Over half of enterprises have been subject to a major IT fault in the past three months according to Compuware-backed report, with an average cost to the business of £6.9 million.

A survey of 304 IT and line of business executives from Europe and other regions, conducted by research firm Intellitrends, found that 51 percent of respondents had experienced a 'major' technology problem at their company in the last three months, while an overwhelming majority, 79 percent, had experienced at least one fault in the past year.

Furthermore, three quarters, 75 percent, said that the frequency of failures is either staying the same or increasing.

The research found that these outages are costing significant amounts of money for businesses too, averaging a 'short term cost' of £6.9 million for those affected. This includes product waste costs of £504,000, product recall of £2 million, and sales and marketing of £8.3 million.

The survey also revealed that the typical response to a failure was to invest in new hardware and software, which correlates with 51 percent of respondents blaming these elements for outages. Utility failure, 22 percent, and security threats, 16 percent, were also a factor.

The second most popular course of action was to improve IT training, a move favoured more by line of business executives, 35 percent, than IT staff, 24 percent.

The findings of the report reflect a number of high profile outages in the recent times, not least in the financial sector which has been dogged by numerous IT-related problems. A botched software update by a junior employee cost RBS an estimated £175 million last year as millions of customers were left unable to access accounts, while, more recently, Lloyds Banking Group blamed a router problem for TSB's internet banking service falling down on its launch day.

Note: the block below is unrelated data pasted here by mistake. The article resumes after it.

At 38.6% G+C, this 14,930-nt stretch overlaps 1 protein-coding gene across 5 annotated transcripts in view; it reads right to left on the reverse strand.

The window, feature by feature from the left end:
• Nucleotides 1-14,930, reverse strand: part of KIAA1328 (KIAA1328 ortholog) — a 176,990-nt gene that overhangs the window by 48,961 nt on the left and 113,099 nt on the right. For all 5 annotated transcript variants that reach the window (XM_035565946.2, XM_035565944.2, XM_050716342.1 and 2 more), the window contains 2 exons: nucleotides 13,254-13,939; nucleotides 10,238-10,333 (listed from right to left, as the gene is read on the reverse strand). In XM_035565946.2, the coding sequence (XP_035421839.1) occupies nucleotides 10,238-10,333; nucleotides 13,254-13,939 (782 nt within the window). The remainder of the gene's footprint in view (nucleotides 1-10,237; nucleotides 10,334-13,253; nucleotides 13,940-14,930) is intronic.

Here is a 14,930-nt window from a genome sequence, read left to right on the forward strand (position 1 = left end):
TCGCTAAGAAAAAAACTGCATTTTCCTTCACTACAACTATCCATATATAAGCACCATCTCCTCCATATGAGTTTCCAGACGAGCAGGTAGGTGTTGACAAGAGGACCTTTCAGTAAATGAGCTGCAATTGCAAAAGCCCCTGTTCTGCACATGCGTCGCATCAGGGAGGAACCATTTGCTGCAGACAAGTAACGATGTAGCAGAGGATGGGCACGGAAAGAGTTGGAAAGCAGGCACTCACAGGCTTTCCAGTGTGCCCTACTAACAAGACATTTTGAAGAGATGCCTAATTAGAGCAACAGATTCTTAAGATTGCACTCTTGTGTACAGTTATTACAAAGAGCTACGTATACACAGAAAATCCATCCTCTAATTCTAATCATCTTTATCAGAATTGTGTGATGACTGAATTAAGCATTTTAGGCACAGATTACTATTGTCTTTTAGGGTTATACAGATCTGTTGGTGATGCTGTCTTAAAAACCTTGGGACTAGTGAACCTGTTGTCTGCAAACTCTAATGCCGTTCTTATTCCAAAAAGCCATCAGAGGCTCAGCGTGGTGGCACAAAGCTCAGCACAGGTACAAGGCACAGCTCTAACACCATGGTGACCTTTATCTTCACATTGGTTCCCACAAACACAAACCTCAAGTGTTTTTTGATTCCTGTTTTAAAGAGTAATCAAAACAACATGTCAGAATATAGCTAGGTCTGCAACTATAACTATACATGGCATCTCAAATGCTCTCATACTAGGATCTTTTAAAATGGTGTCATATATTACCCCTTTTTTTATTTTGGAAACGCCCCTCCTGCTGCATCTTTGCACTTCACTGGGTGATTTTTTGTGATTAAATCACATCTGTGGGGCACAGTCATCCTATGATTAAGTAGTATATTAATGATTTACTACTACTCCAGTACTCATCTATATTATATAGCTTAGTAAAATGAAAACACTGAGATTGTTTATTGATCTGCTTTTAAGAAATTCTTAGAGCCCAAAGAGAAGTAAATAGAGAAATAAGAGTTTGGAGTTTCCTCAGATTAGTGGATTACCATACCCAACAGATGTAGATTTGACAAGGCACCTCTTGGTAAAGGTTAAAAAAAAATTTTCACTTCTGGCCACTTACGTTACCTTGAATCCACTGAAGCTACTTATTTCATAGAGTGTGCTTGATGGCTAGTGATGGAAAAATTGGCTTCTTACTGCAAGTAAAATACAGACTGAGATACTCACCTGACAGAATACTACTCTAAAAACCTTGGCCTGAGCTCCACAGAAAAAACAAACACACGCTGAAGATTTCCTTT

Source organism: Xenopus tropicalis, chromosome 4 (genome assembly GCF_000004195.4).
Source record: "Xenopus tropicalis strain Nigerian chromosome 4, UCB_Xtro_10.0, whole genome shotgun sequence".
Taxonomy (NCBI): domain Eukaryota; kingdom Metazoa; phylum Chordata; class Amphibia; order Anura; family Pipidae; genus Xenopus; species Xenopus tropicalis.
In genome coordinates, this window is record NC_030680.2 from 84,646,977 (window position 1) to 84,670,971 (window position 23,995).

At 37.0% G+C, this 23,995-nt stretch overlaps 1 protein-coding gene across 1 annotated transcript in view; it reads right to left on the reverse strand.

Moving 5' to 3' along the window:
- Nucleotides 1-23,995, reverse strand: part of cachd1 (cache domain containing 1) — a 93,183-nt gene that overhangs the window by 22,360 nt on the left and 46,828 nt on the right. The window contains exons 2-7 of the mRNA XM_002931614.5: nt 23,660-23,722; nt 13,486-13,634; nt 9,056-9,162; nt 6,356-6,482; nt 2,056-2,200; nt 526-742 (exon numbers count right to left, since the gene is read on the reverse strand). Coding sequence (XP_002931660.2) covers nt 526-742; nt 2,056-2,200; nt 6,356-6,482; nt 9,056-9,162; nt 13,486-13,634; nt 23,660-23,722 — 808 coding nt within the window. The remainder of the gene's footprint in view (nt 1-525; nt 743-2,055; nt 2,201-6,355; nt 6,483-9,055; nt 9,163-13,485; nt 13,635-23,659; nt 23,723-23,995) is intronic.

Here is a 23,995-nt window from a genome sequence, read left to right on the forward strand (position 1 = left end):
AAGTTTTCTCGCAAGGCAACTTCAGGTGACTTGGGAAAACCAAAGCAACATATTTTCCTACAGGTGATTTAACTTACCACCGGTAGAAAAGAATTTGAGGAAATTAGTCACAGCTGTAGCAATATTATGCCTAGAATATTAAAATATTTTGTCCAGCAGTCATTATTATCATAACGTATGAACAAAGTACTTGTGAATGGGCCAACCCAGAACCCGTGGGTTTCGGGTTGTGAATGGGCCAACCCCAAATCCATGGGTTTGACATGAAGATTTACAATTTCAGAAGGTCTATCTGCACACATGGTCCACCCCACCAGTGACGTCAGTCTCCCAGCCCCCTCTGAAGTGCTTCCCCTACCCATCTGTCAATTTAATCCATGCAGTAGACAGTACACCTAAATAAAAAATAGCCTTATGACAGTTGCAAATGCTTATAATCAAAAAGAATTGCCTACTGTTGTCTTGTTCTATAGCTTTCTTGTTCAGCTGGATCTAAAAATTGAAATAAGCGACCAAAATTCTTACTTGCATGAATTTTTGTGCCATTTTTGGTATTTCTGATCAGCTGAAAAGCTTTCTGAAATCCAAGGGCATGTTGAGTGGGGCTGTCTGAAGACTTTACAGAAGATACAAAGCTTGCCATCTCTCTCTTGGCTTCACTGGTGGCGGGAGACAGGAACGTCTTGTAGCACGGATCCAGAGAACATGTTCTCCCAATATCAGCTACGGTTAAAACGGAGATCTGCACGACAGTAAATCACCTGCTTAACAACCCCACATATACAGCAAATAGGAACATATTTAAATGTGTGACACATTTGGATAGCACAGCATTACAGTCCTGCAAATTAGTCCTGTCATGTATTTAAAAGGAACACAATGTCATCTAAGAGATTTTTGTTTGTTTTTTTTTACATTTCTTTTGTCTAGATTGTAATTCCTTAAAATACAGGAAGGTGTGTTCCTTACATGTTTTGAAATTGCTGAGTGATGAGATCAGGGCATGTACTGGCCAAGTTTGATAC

"This demonstrates our reliance on IT and the direct impact on revenues, relationships and reputations when technology does not work as it should," comments Michael Allen, director of APM for Compuware. "The figures really are eye watering - especially when you consider the fact that these are not isolated events.

"Many companies are fire-fighting problems on a daily or weekly basis, haemorrhaging money and damaging the long-term health of their organisation. Despite this, companies are still not taking performance management seriously, as shown by the fact that three quarters are failing to reduce the number of incidents that are occurring."

He concluded: "Companies should be taking a proactive approach to performance management so that they can identify and remedy potential problems before they have time to impact on the business."